Is this normal practice and safe?
In my experience in the USA, yes this practice is normal. However, be very careful when you do this.
As you said, the bank offers two options.
- Verification of small deposits (often called "manual" verification)
- Verification through bank login details (often labeled "instant" verification)
Both of these methods are "safe" if they are done by a legitimate, scrupulous, company.
Method 1 usually entails the company make one or two small deposits less than $1 in total. Once those deposits hit your account, you login to the company (in this case the brokerage) website and tell them the amount of the deposits. If the amounts match what was actually deposited, the bank account is verified for transfers. The brokerage will usually reverse the deposits within a week.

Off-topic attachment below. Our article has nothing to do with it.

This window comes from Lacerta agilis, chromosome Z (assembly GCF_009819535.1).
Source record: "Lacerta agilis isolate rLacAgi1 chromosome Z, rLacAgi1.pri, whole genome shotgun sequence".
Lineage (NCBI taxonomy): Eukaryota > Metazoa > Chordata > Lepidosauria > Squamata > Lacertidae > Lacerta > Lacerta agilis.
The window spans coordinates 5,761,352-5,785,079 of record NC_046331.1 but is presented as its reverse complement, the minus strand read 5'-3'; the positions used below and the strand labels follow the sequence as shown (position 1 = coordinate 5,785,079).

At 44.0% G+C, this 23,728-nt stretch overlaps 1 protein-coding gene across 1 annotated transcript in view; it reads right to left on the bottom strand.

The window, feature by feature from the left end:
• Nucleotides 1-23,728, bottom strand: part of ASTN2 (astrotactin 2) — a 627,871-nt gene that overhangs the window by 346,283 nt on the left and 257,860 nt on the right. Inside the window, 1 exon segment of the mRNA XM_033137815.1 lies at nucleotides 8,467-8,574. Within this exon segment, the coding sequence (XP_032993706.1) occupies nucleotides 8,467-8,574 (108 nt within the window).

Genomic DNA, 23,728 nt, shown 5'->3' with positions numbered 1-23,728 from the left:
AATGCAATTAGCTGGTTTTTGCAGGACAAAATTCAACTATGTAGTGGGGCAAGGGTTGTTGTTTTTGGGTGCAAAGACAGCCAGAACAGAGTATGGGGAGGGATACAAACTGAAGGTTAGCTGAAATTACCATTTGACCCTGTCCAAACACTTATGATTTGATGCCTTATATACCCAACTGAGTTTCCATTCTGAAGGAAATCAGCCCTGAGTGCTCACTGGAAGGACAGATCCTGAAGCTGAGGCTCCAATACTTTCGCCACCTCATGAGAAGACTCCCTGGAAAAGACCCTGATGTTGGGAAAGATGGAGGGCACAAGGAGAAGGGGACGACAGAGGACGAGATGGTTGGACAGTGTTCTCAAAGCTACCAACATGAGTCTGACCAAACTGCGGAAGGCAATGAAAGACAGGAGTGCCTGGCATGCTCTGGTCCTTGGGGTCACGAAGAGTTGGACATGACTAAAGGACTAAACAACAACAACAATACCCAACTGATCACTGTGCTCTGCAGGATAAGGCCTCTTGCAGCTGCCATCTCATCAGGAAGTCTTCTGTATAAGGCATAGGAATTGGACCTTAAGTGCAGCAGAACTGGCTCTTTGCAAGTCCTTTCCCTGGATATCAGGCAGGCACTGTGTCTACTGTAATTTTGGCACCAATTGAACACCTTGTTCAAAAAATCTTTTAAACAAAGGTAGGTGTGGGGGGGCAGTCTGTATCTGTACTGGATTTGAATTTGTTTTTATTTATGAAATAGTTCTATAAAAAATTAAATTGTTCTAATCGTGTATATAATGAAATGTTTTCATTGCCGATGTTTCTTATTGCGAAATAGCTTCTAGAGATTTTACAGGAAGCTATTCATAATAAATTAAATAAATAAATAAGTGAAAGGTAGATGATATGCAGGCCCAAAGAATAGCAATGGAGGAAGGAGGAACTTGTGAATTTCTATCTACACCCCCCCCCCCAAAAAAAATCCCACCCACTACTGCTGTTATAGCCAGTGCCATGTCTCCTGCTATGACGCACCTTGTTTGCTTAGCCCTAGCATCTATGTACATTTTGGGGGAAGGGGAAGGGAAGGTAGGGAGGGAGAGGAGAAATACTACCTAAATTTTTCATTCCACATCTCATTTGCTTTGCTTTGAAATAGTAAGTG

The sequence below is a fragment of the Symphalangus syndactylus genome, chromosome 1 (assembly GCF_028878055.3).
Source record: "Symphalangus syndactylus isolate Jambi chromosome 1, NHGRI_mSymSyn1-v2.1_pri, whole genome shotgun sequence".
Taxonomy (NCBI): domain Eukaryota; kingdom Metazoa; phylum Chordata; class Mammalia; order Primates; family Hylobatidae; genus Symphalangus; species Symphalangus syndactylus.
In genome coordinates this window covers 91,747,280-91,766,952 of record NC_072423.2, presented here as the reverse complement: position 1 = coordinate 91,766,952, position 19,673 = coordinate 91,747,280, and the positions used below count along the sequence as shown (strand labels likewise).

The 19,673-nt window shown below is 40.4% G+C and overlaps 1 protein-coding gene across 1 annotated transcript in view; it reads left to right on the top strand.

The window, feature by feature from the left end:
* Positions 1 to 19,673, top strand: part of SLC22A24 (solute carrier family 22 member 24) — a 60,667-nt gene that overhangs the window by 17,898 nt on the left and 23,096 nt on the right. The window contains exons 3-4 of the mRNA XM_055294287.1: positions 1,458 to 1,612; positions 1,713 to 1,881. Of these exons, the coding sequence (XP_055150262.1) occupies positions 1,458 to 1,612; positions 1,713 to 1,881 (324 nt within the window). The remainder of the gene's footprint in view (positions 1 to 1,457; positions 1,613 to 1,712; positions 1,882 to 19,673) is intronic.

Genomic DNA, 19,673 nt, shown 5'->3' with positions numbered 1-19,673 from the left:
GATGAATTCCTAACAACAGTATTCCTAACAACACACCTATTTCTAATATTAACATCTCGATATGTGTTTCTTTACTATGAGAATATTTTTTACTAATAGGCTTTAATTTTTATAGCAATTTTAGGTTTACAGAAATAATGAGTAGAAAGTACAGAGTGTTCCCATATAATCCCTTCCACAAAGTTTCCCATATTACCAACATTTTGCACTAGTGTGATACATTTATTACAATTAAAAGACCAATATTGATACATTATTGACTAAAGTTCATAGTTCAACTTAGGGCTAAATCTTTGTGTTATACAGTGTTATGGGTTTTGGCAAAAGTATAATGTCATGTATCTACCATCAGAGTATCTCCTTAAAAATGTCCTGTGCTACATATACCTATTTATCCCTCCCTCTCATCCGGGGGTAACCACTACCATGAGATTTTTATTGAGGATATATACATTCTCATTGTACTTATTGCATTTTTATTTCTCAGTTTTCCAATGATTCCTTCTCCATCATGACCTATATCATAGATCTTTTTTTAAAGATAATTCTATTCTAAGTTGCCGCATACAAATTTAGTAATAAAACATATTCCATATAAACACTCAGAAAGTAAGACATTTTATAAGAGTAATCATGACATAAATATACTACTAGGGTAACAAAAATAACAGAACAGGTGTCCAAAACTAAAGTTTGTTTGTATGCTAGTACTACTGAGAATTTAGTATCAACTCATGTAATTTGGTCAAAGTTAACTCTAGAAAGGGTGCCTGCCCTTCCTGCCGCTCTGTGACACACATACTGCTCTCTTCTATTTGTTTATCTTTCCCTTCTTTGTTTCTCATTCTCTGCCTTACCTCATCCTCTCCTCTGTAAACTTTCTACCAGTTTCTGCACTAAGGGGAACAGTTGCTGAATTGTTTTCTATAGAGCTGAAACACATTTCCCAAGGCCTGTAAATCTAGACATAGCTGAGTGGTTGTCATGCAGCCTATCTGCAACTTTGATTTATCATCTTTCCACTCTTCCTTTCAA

Method 2 usually uses some sort of third party API like Plaid. This API uses your login credentials for a one-time login to verify the account. Many legitimate companies/apps use this method such as Mint (owned by Intuit), YNAB, Cashapp, and others.
Method 1 requires that you give them your account and routing numbers. Method 2 requires that you provide your username and password for a one-time login. In either case, only provide this info to companies you know and trust 100%. There is a very real threat that a scammer could use either to steal your money. Although, Method 2 is arguably more invasive and could lead to much more money being taken directly from your bank account.
As a matter of security, I always use Method 1 when I can. Giving account numbers is much safer (read as: "not as bad") than giving my bank login details. The "instant" verification of Method 2 is not worth the extra exposure of my information. Note that many banks will not cover you for fraud if you give your login details out to anyone. Some banks do the opposite and knowingly participate and allow these third-party APIs to work with their accounts.
If a company only offers Method 2, and you are unsure about their legitimacy or security, do not give them your details. It is always safer to er on the side of "I'd rather keep my identity safe than have this account".